Linux Command Line: Using Aliases

Linux Command Line: Using Aliases
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When you use the command line, you probably find yourself typing long strings of commands. Or, even short ones. You can save yourself time and keystrokes by creating an alias for each command that you regularly use.

What’s an alias?

It’s like a shortcut or a macro. Instead of typing a long string of commands and options, an alias lets you encapsulate that string into as few as one or two keystrokes.

How effective can aliases be? Very effective, as I and others have found. For example, in a previous article I noted the following command to combine multiple PDF files:

gs -dBATCH -dNOPAUSE -q -sDEVICE=pdfwrite -sOutputFile=output.pdf

Imagine typing that every time you wanted to merge PDFs. Not a pleasant thought. Instead, you can create an alias called pdfmerge that will run that long command string.

Shelling out

Aliases are stored in a hidden configuration file in your /home directory. The file in which you store your aliases depends on the shell (the program that lets you type commands) that you’re using. Commonly-used shells include the Bash shell, the C shell, and the Korn shell.

You can add aliases to either the .bashrc or .bash_aliases configuration files if you’re using the Bash shell. C shell users should add aliases to the file .cshrc, and Korn Shell users to the file .kshrc. These are hidden files, located in your /home directory.

To find out what shell you’re using, open a terminal window and type echo $SHELL.

Creating aliases

Open the configuration file for your shell in a text editor. From the GNOME desktop, for example, you can press ALT+F2, and in the Run dialog box type gedit .bashrc.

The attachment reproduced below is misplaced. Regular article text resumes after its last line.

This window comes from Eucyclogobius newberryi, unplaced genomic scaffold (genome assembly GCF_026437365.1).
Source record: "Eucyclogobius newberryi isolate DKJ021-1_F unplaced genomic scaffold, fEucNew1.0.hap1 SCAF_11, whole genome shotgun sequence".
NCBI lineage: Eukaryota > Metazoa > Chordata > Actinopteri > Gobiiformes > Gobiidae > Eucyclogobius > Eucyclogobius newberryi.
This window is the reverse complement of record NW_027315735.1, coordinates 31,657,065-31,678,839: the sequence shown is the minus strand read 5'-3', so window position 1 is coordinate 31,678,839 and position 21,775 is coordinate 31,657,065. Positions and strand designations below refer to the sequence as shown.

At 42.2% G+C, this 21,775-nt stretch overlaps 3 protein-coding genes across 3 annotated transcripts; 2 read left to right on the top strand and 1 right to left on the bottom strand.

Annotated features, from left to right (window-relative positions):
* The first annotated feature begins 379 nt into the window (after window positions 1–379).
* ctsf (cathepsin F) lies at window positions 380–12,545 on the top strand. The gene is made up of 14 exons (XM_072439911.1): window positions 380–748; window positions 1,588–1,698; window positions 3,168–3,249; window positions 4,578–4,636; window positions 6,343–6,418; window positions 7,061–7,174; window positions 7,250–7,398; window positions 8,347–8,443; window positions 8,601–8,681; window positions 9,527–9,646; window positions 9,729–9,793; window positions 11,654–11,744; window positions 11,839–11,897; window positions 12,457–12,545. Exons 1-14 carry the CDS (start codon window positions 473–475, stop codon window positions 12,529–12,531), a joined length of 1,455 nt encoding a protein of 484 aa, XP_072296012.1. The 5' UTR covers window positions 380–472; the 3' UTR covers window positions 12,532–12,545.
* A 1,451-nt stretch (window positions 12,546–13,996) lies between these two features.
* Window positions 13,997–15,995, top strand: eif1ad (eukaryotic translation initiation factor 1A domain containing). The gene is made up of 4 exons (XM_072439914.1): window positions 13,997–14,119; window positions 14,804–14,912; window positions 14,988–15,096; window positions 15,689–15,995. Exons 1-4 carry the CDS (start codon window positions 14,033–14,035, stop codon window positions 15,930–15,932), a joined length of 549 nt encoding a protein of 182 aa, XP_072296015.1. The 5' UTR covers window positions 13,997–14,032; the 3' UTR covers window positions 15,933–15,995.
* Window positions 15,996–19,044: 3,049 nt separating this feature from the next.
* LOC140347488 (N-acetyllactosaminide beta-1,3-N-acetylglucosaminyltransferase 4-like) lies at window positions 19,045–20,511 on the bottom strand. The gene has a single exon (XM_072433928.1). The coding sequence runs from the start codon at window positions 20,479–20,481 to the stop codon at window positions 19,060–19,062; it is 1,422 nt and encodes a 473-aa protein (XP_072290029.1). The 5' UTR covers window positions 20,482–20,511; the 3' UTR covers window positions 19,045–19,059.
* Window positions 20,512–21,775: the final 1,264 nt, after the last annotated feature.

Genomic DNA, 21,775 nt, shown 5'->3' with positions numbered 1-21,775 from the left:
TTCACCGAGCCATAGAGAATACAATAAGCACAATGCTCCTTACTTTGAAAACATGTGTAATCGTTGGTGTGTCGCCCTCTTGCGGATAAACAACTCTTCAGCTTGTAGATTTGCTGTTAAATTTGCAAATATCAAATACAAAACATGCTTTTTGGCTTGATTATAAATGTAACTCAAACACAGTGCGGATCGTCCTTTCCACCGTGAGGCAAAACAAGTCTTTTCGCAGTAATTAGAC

Then, just type alias shortcut=‘command’. There are a couple of examples below.

With the ls command, you can add the -l or -a options to display more information. Instead of using five keystrokes, you can cut it down to two with the following aliases:

alias ll=‘ls -l’

alias la=‘ls -a’

I maintain two Web sites, and often securely log into the servers using the ssh utility. The command that I use looks something like this:

ssh [email protected]

Instead of typing all of that, I created aliases for logging into the servers for each site that I maintain, cutting the number of keystrokes that I need to type, down to five from over 20.

How do I know what aliases I have

This could be a problem if you only use the command line, or certain aliases, infrequently. And if you have a large number of aliases set up, it’s easy to lose track of them.

All you need to do is type alias at the command line, and a list of aliases appears in the terminal window.


Closing thoughts

For the command line junkie, aliases are a great way to get work done faster. They let you execute frequently-used commands (and ones that you don’t use too often) with a minimum of keystrokes. Aliases can also be useful even if you’re only an occasional user of the command line. You don’t have to worry about remembering long strings of commands and options; your aliases do that for you.